AUSTIN, Texas — A hardline Christian activist and an evangelical church in North Texas are arguing that federal employment protections for LGBT workers don’t apply to bisexuals.
In a brief filed with the federal appeals court last week, their lawyers argued the U.S. Supreme Court’s 2020 decision barring employment discrimination based on sexual orientation or gender identity does not apply to bisexuals — as long as bi men are being discriminated against “on equal terms” as bi women.
“An employer who discriminates on account of an employee or job applicant’s bisexual orientation (or conduct) cannot engage in ‘sex’ discrimination as defined,” the lawyers wrote, “because that employer would have taken the exact same action against an identically situated individual of the opposite biological sex.”
They filed the brief the day it was due, Sept. 21, midway through Bisexuality Awareness Week.
Bisexuals made up the majority, nearly 57%, of Americans who identified as LGBT in a recent Gallup poll. The percentage of Americans identifying as bisexual, or attracted to more than one gender, is highest among those born between the mid-to-late 1990s and the early 2010s; nearly one in six members of Generation Z who were surveyed identified as bisexual.
Former Texas solicitor general Jonathan Mitchell and Gene Hamilton, with the Trump-affiliated American First Legal, are representing the plaintiffs. Their clients are Braidwood Management, a business owned by anti-LGBT activist Steven Hotze, and Bear Creek Bible Church in Keller.
If they win, employers with a sincere religious belief would be carved out of the 2020 ruling in Bostock v. Clayton County that barred sex-based discrimination in the workplace.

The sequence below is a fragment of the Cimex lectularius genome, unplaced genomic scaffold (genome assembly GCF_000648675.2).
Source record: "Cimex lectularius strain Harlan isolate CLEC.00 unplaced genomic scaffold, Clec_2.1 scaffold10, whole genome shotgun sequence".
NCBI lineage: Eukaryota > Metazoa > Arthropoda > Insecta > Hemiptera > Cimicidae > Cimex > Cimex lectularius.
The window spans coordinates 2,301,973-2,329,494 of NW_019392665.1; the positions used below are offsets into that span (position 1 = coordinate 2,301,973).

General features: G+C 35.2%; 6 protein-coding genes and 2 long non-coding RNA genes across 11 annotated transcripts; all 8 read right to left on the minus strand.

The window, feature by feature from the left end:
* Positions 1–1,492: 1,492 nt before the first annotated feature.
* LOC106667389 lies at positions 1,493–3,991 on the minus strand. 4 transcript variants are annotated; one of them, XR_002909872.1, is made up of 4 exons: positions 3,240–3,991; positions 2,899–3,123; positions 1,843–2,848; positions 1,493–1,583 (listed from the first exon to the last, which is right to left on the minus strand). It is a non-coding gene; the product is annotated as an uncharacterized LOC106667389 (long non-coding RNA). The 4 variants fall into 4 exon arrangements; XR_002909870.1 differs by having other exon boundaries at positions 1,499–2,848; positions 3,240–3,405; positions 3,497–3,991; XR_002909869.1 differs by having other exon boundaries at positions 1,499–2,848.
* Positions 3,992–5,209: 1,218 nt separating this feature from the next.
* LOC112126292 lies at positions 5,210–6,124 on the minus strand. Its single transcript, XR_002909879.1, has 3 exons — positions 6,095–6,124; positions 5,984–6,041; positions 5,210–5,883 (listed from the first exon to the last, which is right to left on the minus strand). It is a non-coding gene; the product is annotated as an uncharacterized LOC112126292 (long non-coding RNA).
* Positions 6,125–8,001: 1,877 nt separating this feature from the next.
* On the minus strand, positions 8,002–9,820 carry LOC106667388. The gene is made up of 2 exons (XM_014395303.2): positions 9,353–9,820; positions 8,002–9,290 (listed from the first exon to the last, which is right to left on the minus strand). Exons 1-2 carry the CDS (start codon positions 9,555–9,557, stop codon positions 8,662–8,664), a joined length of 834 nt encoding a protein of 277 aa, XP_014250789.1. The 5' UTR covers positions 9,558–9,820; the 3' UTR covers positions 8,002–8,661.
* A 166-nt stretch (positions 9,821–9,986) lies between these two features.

Mitchell sued the U.S. Equal Employment Opportunity Commission in 2018, arguing that employers with religious objections should be able to hire and fire employees based on their gender identity or sexual orientation. Last year, U.S. District Judge Reed O’Connor ruled largely in his favor.
But the judge sided with the federal government on two issues — so-called bisexual conduct and certain transgender health care procedures.
In their reply to that ruling with the 5th Circuit Court of Appeals, Hamilton and Mitchell argue the Texas judge erred on these issues. The lawyers explained their reasoning like this: The Supreme Court’s decision said that an employer cannot treat two people differently solely based on their sex under federal employment discrimination rules known as Title VII.
This means, according to their argument, an employer cannot fire a gay man for being attracted to men if it would not also fire a woman for being attracted to men. But that same employer is in the clear if it discriminates equally against all bisexuals because it is not treating bi men and bi women differently, the lawyers argued.
“The text of Title VII prohibits sex discrimination only with respect to the sex of the affected employee or job applicant,” they wrote. “There is nothing in Title VII that prohibits employers from discriminating because of the ‘sex’ of an employee or job applicant’s sexual or romantic partners.”
Hamilton and Mitchell also argued that the Bostock ruling gave employers the green light to fire a transgender worker for getting hormone therapy or gender-affirming surgery as long as they would fire a worker of the opposite sex for the same behavior.
“An employer who refuses to employee [sic] biological men who have had breast implants or breast-augmentation surgery has not violated Title VII if he would equally refuse to employ women who obtain these treatments,” they wrote.
The key to determining whether sex discrimination has taken place is determining whether a worker of the opposite sex would be treated the same, the lawyers concluded, as Justice Neil Gorsuch wrote in the majority opinion in Bostock.
“An employer who fires an individual for being homosexual or transgender fires that person for traits or actions it would not have questioned in members of a different sex,” Gorsuch wrote, not mentioning bisexual workers. “Sex plays a necessary and undisguisable role in the decision, exactly what Title VII forbids.”
The government is appealing the Texas judge’s ruling that was unfavorable to it. In their brief to the appeals court, the government’s lawyers argue the Christian plaintiffs have no standing and said the Texas judge made a mistake protecting religious employers from workplace discrimination claims.
It also pushed back against the plaintiffs’ arguments about bisexual workers.
“The district court properly recognized that it is impossible to define bisexuality without reference to both the employee’s sex and the sex of the employee’s partners,” the government’s lawyers wrote.